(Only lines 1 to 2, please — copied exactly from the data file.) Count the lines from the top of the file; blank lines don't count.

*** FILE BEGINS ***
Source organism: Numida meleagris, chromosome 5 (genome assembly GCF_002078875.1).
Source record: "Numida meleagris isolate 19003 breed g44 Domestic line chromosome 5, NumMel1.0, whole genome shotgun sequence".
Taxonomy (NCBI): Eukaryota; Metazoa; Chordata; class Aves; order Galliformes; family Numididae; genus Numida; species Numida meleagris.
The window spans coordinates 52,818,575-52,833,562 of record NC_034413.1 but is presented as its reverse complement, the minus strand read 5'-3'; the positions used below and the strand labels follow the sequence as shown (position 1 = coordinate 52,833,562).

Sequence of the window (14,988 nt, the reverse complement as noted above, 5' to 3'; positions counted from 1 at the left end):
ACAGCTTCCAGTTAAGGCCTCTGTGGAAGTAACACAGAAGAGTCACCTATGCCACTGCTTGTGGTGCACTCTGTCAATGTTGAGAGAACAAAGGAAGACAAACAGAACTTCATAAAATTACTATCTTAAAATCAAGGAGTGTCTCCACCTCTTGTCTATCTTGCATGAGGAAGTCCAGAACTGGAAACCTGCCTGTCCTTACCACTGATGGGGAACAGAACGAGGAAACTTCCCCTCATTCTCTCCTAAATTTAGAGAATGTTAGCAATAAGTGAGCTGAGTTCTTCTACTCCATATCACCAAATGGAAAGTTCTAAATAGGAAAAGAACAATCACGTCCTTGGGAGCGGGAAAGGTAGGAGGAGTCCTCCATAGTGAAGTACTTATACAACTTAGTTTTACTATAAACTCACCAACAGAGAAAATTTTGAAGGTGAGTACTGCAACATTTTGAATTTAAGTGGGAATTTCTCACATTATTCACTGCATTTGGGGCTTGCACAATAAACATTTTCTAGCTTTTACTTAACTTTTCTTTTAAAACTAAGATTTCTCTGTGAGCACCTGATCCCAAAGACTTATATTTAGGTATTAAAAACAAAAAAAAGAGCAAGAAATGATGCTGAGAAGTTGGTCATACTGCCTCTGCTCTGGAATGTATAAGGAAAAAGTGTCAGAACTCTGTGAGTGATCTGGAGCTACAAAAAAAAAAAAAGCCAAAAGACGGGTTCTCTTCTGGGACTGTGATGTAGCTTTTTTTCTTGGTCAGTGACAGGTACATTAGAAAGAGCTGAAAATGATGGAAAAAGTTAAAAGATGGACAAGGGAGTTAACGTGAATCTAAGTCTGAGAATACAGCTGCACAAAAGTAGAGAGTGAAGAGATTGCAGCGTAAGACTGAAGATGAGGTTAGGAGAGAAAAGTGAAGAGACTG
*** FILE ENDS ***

Source organism: Numida meleagris, chromosome 5 (genome assembly GCF_002078875.1).
Source record: "Numida meleagris isolate 19003 breed g44 Domestic line chromosome 5, NumMel1.0, whole genome shotgun sequence".